View details for DOI 10.3390/cells11061018
View details for PubMedID 35326469
The Roc domain of LRRK2 as a hub for protein-protein interactions: a focus on PAK6 and its impact on RAB phosphorylation.
Leucine-rich repeat kinase 2 (LRRK2) has taken center stage in Parkinson's disease (PD) research as mutations cause familial PD and more common variants increase lifetime risk for disease. One unique feature in LRRK2 is the coexistence of GTPase/Roc (Ras of complex) and kinase catalytic functions, bridged by a COR (C-terminal Of Roc) platform for dimerization. Multiple PD mutations are located within the Roc/GTPase domain and concomitantly lead to defective GTPase activity and augmented kinase activity in cells, supporting a crosstalk between GTPase and kinase domains. In addition, biochemical and structural data highlight the importance of Roc as a molecular switch modulating LRRK2 monomer-to-dimer equilibrium and building the interface for interaction with binding partners. Here we review the effects of PD Roc mutations on LRRK2 function and discuss the importance of Roc as a hub for multiple molecular interactions relevant for the regulation of cytoskeletal dynamics and intracellular trafficking pathways. Among the well-characterized Roc interactors, we focused on the cytoskeletal-related kinase p21-activated kinase 6 (PAK6). We report the affinity between LRRK2-Roc and PAK6 measured by microscale thermophoresis (MST). We further show that PAK6 can modulate LRRK2-mediated phosphorylation of RAB substrates in the presence of LRRK2 wild-type (WT) or the PD G2019S kinase mutant but not when the PD Roc mutation R1441G is expressed. These findings support a mechanism whereby mutations in Roc might affect LRRK2 activity through impaired protein-protein interaction in the cell.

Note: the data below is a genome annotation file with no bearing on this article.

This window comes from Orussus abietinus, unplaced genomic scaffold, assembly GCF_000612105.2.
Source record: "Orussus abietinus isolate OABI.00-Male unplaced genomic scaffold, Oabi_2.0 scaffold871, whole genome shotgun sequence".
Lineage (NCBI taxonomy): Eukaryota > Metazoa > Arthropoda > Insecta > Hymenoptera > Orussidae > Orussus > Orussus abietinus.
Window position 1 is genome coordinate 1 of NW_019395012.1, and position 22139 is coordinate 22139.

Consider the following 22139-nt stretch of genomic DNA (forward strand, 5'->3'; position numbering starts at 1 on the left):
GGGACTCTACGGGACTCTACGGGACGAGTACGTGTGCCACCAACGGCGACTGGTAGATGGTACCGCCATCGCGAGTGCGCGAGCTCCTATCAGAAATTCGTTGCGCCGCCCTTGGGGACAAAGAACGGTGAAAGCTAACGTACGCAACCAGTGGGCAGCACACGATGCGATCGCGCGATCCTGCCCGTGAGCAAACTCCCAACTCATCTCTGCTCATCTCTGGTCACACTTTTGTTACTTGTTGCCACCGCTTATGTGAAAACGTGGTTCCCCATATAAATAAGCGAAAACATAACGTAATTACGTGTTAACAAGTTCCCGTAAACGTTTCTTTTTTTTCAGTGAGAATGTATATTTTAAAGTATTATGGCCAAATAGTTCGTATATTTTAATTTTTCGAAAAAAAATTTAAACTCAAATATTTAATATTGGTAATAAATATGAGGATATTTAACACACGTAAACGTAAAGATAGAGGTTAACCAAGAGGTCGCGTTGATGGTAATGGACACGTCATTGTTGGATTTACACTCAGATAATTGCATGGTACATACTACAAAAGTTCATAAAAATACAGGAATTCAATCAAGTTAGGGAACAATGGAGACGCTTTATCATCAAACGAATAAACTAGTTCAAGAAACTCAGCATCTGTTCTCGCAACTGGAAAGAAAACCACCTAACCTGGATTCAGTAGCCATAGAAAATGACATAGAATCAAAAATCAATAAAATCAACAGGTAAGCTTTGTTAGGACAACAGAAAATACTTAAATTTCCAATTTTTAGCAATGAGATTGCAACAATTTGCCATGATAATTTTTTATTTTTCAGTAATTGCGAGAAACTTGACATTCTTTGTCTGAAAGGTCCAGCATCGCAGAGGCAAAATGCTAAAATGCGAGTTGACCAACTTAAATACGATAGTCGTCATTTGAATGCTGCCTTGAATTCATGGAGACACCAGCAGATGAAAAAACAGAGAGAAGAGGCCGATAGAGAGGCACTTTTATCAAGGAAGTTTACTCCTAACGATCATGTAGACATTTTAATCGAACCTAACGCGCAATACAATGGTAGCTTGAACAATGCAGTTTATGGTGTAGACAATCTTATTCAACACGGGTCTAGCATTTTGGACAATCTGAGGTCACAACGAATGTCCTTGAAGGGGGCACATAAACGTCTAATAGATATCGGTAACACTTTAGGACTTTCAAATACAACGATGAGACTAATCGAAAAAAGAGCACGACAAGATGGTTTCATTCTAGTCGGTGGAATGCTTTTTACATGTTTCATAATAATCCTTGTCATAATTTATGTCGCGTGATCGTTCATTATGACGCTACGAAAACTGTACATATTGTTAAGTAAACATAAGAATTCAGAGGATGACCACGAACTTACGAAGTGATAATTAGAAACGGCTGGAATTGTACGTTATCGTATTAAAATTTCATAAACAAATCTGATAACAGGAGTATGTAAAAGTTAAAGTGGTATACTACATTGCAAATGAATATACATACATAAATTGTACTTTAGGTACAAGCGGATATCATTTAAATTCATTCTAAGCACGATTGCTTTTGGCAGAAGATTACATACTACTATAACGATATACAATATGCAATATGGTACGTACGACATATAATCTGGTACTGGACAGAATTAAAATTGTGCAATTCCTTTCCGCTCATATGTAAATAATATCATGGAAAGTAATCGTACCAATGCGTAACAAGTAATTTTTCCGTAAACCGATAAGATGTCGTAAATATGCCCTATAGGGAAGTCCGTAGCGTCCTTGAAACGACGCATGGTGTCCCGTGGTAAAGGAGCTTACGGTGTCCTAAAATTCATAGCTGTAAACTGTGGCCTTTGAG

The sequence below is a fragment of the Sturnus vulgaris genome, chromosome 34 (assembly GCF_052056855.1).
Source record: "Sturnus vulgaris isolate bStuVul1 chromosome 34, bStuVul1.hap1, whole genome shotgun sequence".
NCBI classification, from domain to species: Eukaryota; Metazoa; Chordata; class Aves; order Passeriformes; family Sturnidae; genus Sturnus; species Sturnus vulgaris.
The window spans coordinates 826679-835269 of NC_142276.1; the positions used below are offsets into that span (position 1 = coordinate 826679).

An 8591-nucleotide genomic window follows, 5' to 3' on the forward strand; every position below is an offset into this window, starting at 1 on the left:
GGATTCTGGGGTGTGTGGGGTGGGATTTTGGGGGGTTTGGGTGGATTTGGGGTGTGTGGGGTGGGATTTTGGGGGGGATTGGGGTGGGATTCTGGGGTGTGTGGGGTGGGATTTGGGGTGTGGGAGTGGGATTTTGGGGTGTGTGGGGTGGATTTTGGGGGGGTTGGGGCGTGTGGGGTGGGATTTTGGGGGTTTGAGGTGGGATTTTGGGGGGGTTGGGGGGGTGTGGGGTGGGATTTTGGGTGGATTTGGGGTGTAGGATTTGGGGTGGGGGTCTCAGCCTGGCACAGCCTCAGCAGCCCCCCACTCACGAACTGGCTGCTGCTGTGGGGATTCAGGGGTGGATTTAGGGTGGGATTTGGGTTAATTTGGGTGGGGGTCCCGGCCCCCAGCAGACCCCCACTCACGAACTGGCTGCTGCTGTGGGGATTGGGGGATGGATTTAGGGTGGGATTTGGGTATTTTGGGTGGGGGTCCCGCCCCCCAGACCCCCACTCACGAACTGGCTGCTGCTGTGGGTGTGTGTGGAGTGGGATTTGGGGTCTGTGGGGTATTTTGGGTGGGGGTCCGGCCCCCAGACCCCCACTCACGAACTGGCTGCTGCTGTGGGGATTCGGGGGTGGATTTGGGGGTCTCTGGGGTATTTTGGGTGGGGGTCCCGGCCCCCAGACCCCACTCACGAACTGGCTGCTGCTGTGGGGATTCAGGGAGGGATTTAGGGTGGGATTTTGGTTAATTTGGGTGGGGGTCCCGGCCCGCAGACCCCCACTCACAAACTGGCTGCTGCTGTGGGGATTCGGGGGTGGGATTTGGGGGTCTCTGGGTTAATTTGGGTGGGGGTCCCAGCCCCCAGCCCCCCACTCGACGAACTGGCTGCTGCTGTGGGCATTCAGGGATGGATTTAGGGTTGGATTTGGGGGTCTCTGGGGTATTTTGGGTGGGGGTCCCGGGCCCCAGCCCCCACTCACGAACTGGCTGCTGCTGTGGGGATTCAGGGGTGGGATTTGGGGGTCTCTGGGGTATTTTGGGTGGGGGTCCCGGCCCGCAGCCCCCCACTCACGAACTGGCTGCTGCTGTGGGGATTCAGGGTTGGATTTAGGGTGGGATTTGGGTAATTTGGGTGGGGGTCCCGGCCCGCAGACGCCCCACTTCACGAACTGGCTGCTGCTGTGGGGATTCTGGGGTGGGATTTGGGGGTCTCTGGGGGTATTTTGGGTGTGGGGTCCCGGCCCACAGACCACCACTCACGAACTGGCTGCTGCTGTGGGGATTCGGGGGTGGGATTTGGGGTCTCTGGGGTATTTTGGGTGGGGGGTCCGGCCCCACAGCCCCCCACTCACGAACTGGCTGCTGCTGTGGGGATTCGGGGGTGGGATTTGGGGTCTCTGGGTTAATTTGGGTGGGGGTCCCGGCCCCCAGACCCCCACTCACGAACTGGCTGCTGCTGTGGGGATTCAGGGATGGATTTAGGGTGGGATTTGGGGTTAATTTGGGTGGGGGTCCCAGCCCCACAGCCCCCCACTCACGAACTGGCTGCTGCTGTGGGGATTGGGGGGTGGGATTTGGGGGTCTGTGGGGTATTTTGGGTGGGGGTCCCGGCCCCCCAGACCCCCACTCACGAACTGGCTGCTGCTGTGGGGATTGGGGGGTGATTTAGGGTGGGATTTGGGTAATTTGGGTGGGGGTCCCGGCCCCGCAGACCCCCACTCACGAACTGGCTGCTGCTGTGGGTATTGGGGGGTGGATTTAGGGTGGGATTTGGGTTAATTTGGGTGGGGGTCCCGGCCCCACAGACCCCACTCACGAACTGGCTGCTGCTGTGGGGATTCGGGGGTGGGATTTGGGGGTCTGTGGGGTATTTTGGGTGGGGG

View details for DOI 10.1016/j.brainres.2022.147781
View details for PubMedID 35016853
- Editorial: LRRK2-Fifteen Years From Cloning to the Clinic. Frontiers in neuroscience 2022; 16: 880914
Discovery of G2019S-Selective Leucine Rich Repeat Protein Kinase 2 inhibitors with invivo efficacy.
European journal of medicinal chemistry
1800; 229: 114080
Mutations in the Leucine Rich Repeat Protein Kinase 2 gene (LRRK2) are the most common genetic causes of Parkinson's Disease (PD). The G2019S mutation is the most common inherited LRRK2 mutation, occurs in the kinase domain, and results in increased kinase activity. We report the discovery and development of compound 38, an indazole-based, G2019S-selective (>2000-fold vs. WT) LRRK2 inhibitor capable of entering rodent brain (Kp=0.5) and selectively inhibiting G2019S-LRRK2. The compounds disclosed herein present a starting point for further development of brain penetrant G2019S selective inhibitors that hopefully reduce lung phenotype side-effects and pave the way to providing a precision medicine for people with PD who carry the G2019S mutation.